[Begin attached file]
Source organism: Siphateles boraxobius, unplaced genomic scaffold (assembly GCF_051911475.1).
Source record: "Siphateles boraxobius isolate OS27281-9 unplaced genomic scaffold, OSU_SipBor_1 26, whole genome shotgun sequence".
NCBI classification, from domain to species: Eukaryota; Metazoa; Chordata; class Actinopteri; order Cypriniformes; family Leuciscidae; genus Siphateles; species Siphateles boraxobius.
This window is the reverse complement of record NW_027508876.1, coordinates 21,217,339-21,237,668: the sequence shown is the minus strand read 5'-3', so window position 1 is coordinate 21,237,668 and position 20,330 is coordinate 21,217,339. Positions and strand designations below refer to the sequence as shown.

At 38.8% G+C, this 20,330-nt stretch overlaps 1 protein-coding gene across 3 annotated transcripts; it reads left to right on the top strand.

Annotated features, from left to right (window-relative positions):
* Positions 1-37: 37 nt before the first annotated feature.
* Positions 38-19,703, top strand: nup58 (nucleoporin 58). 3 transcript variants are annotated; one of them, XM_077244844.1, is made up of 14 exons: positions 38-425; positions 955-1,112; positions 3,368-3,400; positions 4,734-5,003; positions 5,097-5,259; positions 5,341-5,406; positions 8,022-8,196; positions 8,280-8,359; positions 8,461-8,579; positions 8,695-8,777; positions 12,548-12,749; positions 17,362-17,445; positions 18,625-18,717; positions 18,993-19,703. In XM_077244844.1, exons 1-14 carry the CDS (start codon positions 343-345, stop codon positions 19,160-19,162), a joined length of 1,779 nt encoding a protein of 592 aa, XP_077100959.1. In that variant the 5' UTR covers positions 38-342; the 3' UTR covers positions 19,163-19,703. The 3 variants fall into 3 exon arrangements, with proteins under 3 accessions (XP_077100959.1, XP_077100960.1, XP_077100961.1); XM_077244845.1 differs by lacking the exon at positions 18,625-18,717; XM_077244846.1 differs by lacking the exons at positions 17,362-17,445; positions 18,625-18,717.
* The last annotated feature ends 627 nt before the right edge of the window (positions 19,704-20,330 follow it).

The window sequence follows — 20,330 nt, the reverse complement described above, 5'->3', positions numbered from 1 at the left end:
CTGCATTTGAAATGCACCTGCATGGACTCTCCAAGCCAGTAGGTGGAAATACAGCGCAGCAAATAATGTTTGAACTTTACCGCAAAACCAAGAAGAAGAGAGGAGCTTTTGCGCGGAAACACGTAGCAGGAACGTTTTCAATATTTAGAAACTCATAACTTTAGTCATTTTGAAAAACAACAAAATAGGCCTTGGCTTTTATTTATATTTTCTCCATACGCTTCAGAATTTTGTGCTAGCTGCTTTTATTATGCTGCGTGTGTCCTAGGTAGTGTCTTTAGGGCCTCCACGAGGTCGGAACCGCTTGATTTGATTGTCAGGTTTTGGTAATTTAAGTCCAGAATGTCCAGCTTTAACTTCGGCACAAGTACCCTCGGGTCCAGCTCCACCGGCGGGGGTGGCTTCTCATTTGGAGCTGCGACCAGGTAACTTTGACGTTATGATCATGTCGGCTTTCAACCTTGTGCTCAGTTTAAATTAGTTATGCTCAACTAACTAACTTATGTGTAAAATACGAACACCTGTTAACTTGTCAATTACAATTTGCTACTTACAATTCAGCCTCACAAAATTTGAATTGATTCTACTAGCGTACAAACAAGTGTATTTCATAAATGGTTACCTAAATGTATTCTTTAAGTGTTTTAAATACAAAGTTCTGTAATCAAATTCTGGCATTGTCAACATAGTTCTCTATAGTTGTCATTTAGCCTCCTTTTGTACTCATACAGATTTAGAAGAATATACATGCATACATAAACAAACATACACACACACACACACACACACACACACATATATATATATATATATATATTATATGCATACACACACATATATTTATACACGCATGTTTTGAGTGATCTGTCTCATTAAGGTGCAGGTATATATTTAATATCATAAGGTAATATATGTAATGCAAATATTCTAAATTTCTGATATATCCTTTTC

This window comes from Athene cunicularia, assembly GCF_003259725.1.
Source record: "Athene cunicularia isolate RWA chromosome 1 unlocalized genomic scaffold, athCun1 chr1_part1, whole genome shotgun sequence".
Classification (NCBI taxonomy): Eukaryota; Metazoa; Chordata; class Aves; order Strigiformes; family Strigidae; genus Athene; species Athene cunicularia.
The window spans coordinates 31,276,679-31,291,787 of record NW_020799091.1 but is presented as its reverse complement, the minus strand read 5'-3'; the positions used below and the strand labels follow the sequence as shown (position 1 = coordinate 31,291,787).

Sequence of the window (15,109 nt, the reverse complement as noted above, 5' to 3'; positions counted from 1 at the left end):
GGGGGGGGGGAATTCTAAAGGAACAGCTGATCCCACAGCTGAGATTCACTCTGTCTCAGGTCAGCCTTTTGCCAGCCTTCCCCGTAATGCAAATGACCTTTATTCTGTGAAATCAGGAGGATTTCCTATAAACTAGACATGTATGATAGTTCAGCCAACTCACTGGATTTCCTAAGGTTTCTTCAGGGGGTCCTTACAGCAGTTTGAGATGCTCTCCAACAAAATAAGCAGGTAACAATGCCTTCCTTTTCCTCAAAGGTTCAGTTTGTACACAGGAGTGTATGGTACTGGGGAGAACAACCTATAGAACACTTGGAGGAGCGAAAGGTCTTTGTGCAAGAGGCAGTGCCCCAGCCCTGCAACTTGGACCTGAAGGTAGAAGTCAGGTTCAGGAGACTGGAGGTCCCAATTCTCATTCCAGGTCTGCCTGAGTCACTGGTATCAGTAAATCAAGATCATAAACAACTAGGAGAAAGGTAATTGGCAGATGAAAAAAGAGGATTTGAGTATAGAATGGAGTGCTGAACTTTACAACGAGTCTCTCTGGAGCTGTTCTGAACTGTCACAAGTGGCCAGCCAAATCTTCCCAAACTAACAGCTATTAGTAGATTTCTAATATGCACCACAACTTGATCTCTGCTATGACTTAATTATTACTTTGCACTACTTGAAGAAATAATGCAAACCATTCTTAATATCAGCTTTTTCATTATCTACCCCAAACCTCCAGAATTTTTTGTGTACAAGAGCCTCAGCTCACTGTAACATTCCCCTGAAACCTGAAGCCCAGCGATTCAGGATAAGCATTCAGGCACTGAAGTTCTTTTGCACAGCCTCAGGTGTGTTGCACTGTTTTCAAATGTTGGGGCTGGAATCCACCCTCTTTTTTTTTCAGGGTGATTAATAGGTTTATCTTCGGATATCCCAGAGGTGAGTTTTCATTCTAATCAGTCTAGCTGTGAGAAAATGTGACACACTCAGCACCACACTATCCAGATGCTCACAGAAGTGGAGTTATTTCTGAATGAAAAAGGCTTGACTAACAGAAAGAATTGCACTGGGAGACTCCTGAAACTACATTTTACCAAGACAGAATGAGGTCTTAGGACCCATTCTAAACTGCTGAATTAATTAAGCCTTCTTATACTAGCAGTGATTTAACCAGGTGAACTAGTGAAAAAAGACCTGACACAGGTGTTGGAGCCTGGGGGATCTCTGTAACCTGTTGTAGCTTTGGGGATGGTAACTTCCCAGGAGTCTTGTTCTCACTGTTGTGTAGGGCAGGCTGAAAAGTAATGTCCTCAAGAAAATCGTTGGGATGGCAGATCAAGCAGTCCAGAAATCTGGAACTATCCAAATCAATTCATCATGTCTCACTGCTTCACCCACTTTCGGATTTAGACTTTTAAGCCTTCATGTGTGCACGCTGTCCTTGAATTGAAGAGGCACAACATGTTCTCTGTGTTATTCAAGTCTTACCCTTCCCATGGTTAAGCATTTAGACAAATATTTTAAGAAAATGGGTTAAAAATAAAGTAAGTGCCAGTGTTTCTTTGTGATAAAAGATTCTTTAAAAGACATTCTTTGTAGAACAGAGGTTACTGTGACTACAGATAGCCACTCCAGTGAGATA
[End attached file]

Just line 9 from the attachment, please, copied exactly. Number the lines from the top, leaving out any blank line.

* The last annotated feature ends 627 nt before the right edge of the window (positions 19,704-20,330 follow it).